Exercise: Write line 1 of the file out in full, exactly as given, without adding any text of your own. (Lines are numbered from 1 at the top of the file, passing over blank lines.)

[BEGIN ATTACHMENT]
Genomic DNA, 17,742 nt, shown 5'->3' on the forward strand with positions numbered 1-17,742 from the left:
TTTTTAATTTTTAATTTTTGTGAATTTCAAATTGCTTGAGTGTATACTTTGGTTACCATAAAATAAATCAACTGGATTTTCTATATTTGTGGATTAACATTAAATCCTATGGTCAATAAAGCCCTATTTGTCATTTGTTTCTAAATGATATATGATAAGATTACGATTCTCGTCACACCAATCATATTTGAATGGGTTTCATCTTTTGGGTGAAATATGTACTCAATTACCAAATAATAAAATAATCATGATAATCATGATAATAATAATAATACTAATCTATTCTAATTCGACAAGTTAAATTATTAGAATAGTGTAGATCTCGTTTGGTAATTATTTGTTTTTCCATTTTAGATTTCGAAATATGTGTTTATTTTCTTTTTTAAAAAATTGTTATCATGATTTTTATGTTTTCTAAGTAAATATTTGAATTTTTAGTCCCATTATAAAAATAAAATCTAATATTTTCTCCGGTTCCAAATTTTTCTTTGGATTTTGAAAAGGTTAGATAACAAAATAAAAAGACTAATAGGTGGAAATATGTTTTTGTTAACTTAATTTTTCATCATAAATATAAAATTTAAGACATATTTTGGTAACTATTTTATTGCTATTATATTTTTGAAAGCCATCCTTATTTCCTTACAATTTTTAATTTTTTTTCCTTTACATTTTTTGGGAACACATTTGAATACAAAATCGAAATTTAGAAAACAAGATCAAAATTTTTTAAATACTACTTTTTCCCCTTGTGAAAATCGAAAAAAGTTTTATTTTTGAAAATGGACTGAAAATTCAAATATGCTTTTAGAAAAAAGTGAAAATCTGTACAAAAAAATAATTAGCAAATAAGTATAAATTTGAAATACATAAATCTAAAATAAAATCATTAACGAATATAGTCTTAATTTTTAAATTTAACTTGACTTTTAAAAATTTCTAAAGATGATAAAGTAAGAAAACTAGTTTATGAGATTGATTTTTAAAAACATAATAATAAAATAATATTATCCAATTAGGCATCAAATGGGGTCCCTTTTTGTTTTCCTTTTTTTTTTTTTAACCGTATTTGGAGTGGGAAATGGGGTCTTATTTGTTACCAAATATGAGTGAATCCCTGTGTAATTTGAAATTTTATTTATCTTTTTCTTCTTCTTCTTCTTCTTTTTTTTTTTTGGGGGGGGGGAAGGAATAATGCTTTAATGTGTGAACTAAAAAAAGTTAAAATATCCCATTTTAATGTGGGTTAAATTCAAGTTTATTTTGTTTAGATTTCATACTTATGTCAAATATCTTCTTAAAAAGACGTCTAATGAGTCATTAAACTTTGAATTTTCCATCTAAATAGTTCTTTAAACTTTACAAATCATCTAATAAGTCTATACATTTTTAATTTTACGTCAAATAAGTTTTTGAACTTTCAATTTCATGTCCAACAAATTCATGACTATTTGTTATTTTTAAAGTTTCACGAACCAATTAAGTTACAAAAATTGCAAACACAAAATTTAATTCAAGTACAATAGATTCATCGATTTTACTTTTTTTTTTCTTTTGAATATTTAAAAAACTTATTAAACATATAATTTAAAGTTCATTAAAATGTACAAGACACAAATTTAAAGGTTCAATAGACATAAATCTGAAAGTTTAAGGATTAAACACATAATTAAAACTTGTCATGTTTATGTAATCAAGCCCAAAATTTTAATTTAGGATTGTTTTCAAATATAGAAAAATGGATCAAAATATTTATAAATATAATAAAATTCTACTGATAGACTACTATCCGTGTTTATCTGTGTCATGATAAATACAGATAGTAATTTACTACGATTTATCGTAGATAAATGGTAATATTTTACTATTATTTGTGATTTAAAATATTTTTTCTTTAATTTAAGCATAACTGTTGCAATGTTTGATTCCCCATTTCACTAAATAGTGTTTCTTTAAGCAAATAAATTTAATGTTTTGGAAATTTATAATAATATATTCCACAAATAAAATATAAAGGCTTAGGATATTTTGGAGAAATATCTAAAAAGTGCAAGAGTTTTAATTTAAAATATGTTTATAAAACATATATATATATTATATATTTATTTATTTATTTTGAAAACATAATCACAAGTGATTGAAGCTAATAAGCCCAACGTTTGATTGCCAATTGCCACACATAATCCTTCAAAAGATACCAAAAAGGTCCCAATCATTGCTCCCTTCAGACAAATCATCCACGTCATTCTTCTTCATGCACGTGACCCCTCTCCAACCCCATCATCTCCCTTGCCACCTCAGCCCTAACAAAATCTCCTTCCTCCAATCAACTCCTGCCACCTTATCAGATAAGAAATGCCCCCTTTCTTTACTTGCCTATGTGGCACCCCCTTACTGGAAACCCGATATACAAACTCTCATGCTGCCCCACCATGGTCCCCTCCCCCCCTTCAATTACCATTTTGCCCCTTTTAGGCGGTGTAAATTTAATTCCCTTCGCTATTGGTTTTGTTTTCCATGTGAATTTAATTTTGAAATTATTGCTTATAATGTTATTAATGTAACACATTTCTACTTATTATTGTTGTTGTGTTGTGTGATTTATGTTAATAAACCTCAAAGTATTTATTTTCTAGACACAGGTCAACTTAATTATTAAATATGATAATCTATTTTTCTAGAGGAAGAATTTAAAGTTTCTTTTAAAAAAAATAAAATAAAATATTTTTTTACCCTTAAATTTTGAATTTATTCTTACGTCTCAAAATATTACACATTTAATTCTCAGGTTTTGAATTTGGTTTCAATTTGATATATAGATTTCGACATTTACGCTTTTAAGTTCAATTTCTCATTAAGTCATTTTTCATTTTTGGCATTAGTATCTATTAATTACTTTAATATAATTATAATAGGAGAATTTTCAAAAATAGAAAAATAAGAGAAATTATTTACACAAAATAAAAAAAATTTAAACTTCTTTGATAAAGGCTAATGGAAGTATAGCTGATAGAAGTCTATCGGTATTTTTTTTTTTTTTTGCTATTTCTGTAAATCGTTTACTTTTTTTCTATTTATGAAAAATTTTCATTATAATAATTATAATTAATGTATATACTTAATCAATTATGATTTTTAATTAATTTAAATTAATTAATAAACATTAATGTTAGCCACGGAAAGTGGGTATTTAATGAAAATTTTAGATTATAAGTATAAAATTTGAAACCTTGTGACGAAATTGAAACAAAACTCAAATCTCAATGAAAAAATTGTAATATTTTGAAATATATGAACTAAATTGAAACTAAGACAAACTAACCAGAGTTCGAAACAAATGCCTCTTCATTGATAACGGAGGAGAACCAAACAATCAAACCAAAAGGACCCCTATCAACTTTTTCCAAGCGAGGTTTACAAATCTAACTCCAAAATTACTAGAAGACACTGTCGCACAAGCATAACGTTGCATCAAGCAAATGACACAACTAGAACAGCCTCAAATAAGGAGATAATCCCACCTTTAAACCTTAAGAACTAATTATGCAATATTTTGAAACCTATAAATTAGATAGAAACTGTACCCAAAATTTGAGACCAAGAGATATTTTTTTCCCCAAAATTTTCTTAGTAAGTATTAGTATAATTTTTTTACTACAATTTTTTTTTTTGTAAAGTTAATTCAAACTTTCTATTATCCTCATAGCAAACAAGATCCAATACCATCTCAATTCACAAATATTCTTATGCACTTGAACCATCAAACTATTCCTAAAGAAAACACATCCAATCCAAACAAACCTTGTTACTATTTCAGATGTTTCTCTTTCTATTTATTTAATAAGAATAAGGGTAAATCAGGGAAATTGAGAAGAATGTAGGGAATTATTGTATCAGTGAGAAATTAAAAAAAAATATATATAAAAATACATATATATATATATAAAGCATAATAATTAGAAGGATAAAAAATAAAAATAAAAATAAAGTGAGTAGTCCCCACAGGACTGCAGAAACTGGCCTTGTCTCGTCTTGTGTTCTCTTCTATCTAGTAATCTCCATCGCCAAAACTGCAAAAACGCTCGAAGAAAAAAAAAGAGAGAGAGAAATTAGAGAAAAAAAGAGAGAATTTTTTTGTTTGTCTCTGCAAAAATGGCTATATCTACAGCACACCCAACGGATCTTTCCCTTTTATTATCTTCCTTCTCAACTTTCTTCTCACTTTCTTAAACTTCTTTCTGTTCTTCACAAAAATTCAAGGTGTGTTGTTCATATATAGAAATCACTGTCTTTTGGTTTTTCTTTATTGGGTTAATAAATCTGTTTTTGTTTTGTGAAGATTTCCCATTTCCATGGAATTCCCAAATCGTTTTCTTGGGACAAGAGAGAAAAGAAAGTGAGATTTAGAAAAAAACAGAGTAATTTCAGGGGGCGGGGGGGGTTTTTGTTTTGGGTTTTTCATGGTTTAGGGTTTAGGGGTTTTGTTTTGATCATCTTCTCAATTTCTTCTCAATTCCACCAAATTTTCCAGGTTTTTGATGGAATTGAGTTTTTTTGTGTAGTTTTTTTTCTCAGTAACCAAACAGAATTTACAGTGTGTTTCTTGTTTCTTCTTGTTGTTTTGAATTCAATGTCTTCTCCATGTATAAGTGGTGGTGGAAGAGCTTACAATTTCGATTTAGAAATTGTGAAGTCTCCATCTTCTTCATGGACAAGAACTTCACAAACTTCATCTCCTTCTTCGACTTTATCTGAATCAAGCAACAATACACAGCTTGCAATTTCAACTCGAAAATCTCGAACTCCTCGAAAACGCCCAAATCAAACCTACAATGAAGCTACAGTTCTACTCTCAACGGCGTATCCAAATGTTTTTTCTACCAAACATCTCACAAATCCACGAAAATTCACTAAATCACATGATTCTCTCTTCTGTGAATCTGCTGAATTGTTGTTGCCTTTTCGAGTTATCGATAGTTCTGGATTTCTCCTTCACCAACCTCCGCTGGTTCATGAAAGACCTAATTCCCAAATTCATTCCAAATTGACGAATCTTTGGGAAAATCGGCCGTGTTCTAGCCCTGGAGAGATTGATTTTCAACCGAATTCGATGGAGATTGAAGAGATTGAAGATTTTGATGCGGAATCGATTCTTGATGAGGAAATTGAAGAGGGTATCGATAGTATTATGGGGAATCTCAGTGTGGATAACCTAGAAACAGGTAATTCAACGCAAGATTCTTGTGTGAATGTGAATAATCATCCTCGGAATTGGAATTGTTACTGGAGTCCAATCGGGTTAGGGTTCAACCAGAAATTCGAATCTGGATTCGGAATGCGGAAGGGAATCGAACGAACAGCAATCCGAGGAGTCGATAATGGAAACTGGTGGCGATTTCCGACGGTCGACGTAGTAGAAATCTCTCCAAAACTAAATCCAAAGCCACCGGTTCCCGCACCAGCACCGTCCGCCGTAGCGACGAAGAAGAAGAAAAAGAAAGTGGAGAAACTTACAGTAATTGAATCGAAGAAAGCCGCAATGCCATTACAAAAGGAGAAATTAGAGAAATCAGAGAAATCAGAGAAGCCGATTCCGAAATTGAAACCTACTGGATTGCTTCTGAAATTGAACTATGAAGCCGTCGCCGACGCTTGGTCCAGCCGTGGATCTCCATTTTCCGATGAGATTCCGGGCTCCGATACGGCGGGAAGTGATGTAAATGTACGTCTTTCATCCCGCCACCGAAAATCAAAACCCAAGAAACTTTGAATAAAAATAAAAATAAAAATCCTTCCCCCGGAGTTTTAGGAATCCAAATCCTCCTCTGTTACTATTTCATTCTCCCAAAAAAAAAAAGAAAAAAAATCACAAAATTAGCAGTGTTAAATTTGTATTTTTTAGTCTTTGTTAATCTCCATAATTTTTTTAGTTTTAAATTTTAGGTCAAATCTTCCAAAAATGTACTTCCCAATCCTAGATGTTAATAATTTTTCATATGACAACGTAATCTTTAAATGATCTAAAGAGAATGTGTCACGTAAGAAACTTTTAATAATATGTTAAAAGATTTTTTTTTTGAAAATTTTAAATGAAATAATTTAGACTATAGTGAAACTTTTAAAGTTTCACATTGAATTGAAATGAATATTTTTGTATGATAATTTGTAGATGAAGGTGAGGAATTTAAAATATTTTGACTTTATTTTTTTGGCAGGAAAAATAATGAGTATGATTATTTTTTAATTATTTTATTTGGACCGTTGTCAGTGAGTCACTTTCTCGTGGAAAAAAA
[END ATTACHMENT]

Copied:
Genomic DNA, 17,742 nt, shown 5'->3' on the forward strand with positions numbered 1-17,742 from the left: